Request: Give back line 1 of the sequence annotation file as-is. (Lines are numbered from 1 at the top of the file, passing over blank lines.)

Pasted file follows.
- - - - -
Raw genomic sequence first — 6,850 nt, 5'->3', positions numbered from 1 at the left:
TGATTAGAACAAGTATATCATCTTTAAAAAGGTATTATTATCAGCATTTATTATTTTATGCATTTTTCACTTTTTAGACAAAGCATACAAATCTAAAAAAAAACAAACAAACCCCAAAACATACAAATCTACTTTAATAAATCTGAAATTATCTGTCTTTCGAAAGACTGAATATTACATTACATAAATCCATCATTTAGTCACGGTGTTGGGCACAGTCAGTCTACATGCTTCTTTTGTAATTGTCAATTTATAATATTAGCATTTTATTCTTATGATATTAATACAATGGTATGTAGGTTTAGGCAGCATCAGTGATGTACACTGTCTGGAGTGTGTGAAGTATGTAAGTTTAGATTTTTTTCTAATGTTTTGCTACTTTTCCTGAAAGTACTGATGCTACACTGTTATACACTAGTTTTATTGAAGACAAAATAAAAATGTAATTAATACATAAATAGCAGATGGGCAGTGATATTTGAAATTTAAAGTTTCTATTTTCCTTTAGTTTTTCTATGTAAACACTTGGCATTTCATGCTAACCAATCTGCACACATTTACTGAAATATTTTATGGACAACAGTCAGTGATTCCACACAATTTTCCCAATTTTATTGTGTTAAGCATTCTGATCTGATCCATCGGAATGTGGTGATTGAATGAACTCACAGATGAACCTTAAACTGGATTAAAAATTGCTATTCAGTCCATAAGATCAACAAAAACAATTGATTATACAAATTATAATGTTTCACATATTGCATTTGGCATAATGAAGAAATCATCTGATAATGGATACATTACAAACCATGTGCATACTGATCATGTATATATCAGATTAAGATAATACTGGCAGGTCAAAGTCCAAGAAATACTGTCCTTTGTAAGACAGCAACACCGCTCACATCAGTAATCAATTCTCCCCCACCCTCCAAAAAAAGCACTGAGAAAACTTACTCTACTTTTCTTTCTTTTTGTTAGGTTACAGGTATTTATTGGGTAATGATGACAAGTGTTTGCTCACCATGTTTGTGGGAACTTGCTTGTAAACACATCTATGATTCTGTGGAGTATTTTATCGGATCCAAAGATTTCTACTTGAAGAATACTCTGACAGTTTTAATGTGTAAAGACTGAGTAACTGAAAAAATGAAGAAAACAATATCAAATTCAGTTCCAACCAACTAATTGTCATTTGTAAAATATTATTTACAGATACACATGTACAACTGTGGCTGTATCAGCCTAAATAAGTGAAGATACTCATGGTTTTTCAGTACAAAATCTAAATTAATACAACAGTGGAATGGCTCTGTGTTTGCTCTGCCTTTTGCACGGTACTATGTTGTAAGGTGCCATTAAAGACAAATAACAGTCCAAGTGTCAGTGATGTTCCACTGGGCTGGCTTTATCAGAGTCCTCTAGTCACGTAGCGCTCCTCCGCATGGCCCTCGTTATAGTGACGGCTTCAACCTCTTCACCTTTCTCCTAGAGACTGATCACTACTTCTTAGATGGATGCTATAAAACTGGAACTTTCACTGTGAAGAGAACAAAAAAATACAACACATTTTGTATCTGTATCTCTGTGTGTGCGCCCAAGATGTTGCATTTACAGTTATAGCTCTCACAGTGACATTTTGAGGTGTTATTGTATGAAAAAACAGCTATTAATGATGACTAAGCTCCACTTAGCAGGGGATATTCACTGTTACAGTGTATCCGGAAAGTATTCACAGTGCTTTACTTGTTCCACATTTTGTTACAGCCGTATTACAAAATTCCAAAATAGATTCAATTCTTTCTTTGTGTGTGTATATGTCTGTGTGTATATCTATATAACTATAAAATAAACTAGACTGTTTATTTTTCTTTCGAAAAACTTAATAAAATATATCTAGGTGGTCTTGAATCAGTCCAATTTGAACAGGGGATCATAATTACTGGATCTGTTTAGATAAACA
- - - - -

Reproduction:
Raw genomic sequence first — 6,850 nt, 5'->3', positions numbered from 1 at the left: